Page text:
Living Through the Darkness


Into every life a little rain must fall, but the prolonged darkness is far worse than the storm.

Living through the darkness is a necessary part of life.  It can be described as hopelessness, depression, sadness or other terms that represent similar feelings. Some people struggle with it more than others. In my own experience and after reading the experience’s of others there are a few things to make the process more bearable and shorter in its cycle.

Here are a few tips:
1. Admit it to yourself and someone else at the onset of the sadness.  Don’t wait too long. You don’t need to go into great detail when sharing.  Find a friend that you are comfortable with to share your feelings. Just the act of sharing it with another person can help reduce the darkness and give you some perspective on your current situation.

2. Be sure that you are getting enough sleep.  Eight hours is ideal to help you manage the emotions of the moment.  Severe sleep deprivation can make it difficult to function and think rationally.

3. Limit your caffeine intake.  Caffeine is a stimulant which causes greater swings in your emotions.  If you have a cup of coffee first thing in the morning during times of depression you will feel better initially, but after the stimulant of the coffee has worn off, the dip into sadness will be deeper than if you had never had the caffeine to begin with.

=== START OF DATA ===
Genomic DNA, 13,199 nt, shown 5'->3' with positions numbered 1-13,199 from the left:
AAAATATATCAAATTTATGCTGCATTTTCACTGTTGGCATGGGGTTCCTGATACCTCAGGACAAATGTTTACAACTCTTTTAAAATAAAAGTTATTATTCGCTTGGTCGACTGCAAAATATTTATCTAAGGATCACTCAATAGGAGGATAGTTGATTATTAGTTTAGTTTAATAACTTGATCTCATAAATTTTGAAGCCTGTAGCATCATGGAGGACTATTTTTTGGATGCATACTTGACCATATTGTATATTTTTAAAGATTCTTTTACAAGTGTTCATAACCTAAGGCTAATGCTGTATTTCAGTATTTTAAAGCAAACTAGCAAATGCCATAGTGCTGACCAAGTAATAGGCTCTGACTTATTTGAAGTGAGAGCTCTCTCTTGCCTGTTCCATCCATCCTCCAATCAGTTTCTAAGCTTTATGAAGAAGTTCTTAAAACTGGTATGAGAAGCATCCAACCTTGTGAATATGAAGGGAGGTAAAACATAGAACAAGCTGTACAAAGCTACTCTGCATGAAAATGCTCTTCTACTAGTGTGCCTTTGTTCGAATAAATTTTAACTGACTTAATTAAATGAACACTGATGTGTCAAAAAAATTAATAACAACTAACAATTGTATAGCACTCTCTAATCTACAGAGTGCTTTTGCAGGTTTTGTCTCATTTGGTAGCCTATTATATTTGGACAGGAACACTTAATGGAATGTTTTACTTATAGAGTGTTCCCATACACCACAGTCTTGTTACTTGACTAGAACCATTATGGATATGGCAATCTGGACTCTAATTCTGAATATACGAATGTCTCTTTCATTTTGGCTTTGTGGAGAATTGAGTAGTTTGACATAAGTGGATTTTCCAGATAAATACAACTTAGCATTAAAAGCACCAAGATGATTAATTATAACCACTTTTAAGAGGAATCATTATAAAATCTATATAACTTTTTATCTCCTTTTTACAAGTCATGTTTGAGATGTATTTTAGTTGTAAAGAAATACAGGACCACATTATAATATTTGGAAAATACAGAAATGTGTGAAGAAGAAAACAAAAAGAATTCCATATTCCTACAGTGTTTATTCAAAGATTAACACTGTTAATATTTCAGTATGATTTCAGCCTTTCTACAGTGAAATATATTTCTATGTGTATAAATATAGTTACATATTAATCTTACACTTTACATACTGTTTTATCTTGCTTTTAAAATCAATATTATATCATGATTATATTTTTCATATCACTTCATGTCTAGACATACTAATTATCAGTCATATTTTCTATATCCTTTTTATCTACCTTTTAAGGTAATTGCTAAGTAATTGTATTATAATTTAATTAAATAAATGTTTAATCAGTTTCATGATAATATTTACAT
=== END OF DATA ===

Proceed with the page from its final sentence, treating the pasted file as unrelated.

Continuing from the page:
4. Exercise.  You do not need to do anything huge like jogging 8 miles before work.  Try walking 20 to 30 minutes a day.  This alone can help the dark clouds lift from your emotions.
Avoid making big decisions in times of sadness.  The rational part of your brain that helps you to process decisions objectively is limited during times of depression.

5. Avoid addictions.  You are much more likely to give in to addictions during times of depression. Addictions are unhealthy behaviors that we use for comfort.  It does not matter if it is alcohol, drugs, food, pornography, spending, etc.  Addictions seduce us with “comfort and security” but actually give us increased guilt and a diminished self-worth.

6. Watch your “self talk”.  In moments like these we tend to talk down to ourselves, talk bad about ourselves and spend most of our waking moments focusing on the negative things about ourselves.  Guard your tongue.  If you would not say it to your kids or a close friend then it is probably best not to say it to yourself.  Most of the time you can’t believe what you say about yourself during these times.  Find some great scriptures that help you make it through the present moment.  Here are a few of my favorites:

Even though I walk through the valley of the shadow of death, I will fear no evil, for you are with me; your rod and your staff, they comfort me.

Psalm 23:4 ESV

For I know the plans I have for you, declares the Lord, plans for welfare and not for evil, to give you a future and a hope.

Jeremiah 29:11 ESV

Have I not commanded you? Be strong and courageous. Do not be frightened, and do not be dismayed, for the Lord your God is with you wherever you go.”

Joshua 1:9 ESV

Admitting where you are and taking the necessary steps to make things better will cause the darkness to leave quicker and not be as devastating as it could have been.  We all find ourselves headed that way from time to time but we don’t have to sit back and do nothing.

The goal is to live THROUGH IT and not IN IT

Please note: I reserve the right to delete comments that are offensive or off-topic.

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